We’ve also been producing a pow-wow, a public sharing of our culture for 18 years now in the Napa Valley, and we’ve also put on an art auction for over 15 years. This will be the first time we have money from the county, and, Louis, who is coordinating the Prevention and Early Intervention Program, is our first paid employee ever. All this time, we’ve been all volunteer. He’s working to coordinate the programs and build cohesion within the scattered intertribal people that currently live in Napa County.

Of course, we’ve been working towards these same issues without any funding since 1972, creating a cohesive base for Native American people to come together. That’s a key element, being around people that have experienced similar trauma and trying to address the stressors.

Lisa:Tell me more about the issues that the project is addressing.

Charlie:Really, the society has put the responsibility for healing on the victims, for healing from the intergenerational grief and removing the stressors themselves. High rates of alcoholism, suicide, substance abuse is the result of extreme stressors, and, in order to create healing, we need to remove the stress from that ethnic minority. Society has to help to do that. I think that’s the most important message that we’ve been trying to spread for the past thirty years. So, that notion shifts the burden to the society to understand the stressors and help collectively to remove those stressors from Native Americans. You are helping us share, share our culture and what we want as an ethnic group, and give us voice in the larger community, that’s the kind of help we need.

We’ve had that kind of help in a lot of small ways. Unfortunately, right now, the cities, Napa City Council, American Canyon, St. Helena, and the County Supervisors, have collectively, and in closed session, have voted to join a lawsuit against people indigenous to this land, the Mishewal Wappo, blocking their federal re-recognition as a tribe.

The Mishewal Wappo have lived in this valley for more than 60,000 years, and, now, after being the victims of mass genocide and working hard to reorganize, they are close to being re-recognized by the federal government. The city council and county supervisors are trying to block this re-recognition. The Mishewal Wappo were listed as terminated and killed unjustly about 120 years ago, along with hundreds of other tribes around the U.S.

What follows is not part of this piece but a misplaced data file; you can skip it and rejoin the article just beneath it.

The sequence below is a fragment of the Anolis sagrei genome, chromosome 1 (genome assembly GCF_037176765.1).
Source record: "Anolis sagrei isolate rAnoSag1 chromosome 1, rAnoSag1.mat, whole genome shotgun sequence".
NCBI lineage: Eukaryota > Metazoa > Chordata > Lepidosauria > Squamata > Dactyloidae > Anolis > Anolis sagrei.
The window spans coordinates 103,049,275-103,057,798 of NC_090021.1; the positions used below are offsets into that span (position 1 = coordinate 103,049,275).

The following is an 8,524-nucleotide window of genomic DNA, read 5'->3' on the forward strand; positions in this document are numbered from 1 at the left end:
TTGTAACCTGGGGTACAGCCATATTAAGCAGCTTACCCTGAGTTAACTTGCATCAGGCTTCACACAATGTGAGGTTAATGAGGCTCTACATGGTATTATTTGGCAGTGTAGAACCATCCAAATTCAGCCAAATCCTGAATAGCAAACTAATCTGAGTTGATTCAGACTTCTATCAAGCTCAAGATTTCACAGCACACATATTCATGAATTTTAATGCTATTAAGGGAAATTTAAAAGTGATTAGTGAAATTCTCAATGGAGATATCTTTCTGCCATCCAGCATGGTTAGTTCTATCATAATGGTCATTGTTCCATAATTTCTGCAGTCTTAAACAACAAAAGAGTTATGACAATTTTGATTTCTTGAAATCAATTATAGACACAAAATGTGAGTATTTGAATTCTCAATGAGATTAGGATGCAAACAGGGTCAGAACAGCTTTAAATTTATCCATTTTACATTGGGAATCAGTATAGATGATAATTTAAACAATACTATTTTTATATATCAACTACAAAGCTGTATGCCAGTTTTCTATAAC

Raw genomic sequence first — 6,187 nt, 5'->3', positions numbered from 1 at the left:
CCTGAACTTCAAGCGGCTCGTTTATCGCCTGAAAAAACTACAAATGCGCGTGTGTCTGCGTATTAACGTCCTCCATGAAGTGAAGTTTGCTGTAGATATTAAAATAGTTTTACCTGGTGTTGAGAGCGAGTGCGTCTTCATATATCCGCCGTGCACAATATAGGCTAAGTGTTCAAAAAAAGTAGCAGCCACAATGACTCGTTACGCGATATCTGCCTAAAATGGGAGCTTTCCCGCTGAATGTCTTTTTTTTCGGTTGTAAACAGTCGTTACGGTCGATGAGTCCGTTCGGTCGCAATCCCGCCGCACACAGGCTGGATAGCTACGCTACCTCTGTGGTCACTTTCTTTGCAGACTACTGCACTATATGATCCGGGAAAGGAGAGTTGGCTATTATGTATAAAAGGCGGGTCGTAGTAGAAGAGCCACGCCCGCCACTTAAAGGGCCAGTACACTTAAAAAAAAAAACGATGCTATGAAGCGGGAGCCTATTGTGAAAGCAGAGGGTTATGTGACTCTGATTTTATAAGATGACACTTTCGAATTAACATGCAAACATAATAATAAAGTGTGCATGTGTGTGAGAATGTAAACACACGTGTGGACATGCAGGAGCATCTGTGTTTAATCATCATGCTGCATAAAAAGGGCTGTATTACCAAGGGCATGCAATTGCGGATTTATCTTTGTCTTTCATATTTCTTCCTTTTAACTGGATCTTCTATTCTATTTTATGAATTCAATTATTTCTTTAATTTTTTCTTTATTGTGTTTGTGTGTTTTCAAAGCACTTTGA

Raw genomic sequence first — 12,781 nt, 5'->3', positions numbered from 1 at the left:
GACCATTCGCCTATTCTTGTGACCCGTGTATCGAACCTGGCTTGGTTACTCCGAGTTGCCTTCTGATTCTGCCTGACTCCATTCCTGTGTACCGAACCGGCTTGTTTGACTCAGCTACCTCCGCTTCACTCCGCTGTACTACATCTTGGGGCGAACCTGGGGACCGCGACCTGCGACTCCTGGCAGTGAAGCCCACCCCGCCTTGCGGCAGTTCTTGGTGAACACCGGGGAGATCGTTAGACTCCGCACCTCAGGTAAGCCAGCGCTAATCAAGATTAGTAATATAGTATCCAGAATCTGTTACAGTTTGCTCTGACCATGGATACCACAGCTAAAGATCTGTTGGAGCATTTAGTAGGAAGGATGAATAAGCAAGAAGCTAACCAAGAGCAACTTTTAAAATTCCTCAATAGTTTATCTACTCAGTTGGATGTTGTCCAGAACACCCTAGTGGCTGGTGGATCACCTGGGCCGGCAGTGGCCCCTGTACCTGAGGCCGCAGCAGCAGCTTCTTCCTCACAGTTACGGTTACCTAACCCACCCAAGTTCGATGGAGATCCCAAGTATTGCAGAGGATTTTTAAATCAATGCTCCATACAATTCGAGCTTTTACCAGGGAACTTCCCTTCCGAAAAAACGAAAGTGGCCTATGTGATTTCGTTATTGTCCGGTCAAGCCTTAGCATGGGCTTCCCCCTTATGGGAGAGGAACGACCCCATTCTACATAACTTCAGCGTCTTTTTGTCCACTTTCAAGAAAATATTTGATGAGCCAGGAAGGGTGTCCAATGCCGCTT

That’s just another rock added on this already heavily oppressed group. The lie that’s been told in Northern California, and especially in the Napa Valley, is that all the native people were transient people, and, as the European people came in, they discovered a pristine wilderness.

They didn’t discover anything; they invaded a land that was occupied by permanent village dwelling people that had been here for over 60,000 years. That’s what has been archeologically proven. Then they began the mass slaughter.

We want people to have a basic understanding of this, and then we want people to collectively begin removing those stressors, healing and moving into wellness together.

So, opportunities like this, to tell the truth, to share, are real important. The myth is that the indians were transient people, that they left here voluntarily as the Europeans came to settle here. That’s the myth, and it’s a lie, and it is very very damaging.

I want to stay very focused on what we’re doing at Suscol Intertribal Council, with the fundraising for Suskol House and getting our projects going. Long ago, I learned to focus on moving towards solutions verses fighting against what you don’t want, because fighting just feeds more of what you don’t want.

So, I’m putting this issue back on the collective. I invite people to call their council people and the county supervisors and ask them, “Why are you doing this? Why are you using taxpayer money to stop people native to this place from reorganizing after all they’ve endured?” Then call me, and tell me what they say.


Suscol Intertribal Council: Charlie Toledo can be reached at, (707) 256-3561. Volunteers and donations are gratefully accepted. Donations to help build Suscol House can be given by Pay Pal at or checks can be sent to Suscol Intertribal Council, PO Box 5386, Napa, CA 94581.